• CGSociety :: Special Feature

    8 January 2012, by Paul Hellard



    CGSociety has very great pleasure in presenting the Top 20 list for 2011. In collating this retrospective as voted by you, the CGSociety community, we called out for nominations between November 8 and December 23 on a thread especially opened on CGTalk. Items could be anything related to the Computer Graphics industry. It could be software releases, new hardware, movies, games, short films, in fact any product that made our lives better or filled us with awe while in the pursuit and creation of better CG and VFX. Over 12,200 people viewed and contributed to the thread and now, at the start of the next adventure in 2012, we can present the 2011 Retrospective Top 20 article.
     


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    Just scraping into the running is the Blizzcon 2011 cinematic. It was created by Blizzard for the Diablo 3 Black Soulstone game.  Oh geez, what are people doing to animators these days?   How on Earth the pretty girl stays so clean and so nonplussed about the rock monster (yes, another one) with the fire in his belly.  [Yeah, I know.  It's fiction.]

    This is undoubtedly a truly spectacular cinematic from a team that knows how to create some magical visuals. But the concepts behind them all need a re-invention. They nearly all consist of deep gutteral narration over stormy grey destruction. There’s even an LOTR fiery mountain in the distance and orcs all over the place. That being said, I am looking forward to seeing the final product, with perhaps the empty hope that the game graphics will be anything like the cinematic.


    19

     

    19

    The Beta program for Chaos Group’s V-Ray 2.0 for Maya began in March, with a rush of additional modifiers available. For instance, with the V-Ray 2.0 Sun and Sky system, a simple lighting system can be switched on and tweaked for direction color and intensity. Interactive rendering, an RT engine is also introduced, set to run on both CPUs and GPUs.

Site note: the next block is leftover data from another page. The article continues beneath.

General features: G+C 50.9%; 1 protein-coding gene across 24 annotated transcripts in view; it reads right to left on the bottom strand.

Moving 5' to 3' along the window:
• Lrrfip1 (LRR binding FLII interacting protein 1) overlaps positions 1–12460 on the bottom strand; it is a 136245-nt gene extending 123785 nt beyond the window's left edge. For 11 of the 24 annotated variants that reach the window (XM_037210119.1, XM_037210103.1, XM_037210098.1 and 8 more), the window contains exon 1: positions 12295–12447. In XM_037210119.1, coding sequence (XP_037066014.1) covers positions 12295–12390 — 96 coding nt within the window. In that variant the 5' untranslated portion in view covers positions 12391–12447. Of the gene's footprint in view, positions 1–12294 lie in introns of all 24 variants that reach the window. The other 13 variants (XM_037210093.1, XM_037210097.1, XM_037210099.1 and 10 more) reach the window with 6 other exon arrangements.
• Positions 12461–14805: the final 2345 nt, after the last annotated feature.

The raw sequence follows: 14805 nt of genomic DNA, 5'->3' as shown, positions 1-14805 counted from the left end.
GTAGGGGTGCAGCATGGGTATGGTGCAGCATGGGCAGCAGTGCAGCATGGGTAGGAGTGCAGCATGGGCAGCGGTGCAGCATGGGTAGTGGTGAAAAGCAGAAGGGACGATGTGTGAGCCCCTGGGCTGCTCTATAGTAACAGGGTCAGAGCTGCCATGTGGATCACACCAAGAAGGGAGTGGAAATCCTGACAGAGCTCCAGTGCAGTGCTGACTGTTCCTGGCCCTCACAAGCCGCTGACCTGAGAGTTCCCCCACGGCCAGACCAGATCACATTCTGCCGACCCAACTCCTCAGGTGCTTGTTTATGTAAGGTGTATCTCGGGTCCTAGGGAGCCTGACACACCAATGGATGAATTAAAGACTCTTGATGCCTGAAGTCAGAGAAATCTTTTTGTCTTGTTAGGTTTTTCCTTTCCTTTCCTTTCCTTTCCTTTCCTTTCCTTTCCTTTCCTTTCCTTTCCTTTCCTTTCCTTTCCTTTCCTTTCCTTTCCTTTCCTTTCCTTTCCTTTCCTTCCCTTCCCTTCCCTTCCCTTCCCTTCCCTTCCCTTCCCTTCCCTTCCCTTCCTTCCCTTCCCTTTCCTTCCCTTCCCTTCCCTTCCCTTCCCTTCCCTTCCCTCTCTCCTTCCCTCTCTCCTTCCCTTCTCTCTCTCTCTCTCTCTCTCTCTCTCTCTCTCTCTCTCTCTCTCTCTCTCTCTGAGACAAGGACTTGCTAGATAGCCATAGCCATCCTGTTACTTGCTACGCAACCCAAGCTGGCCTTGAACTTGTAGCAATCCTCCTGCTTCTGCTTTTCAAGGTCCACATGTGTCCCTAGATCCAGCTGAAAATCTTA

Python scripts are now accepted, meaning a more direct connection is available for V-Ray to the production pipeline. Also, you don’t have to worry about UV co-ordinates and use PTex textures with V-Ray 2.0. There are many major internal optimisations to the very core of V-Ray. Version 2.0 is able to render dynamic geometry like fur and hair, proxies and displacement geometry much faster than before.


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    18

    There certainly seems to be a rise in popularity in the use of Houdini. Perhaps it has been the announcements surrounding the beta of version 12, its deals with DreamWorks and other studios and a deeper penetration into the streamline industry.  Hats off to marketing. Sometimes a great product just needs to be shouted about before people 'get it'. The User Group Meetings at Vancouver and Hong Kong were particularly popular, with more info being released about the features in some impressive case studies.

     

    Operators and Digital Assets will have built-in versioning, and as well as boasting an 80% power saving during operation over the present version, Houdini 12 will have a performance monitor which has a heat map option for finding nodes which are slowing you down. 



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    Some people are happy to see the back of Harry, but there is still a great fondness for the effort and new technologies employed to create the effects in the film series. But it has to come to a head at some point and this was it. Think of the computer graphics technology advances shown on the first Potter, compared to this 3D extravaganza, with the bleeding edge pushed to its limit, and the studio crews brought forward on its wake.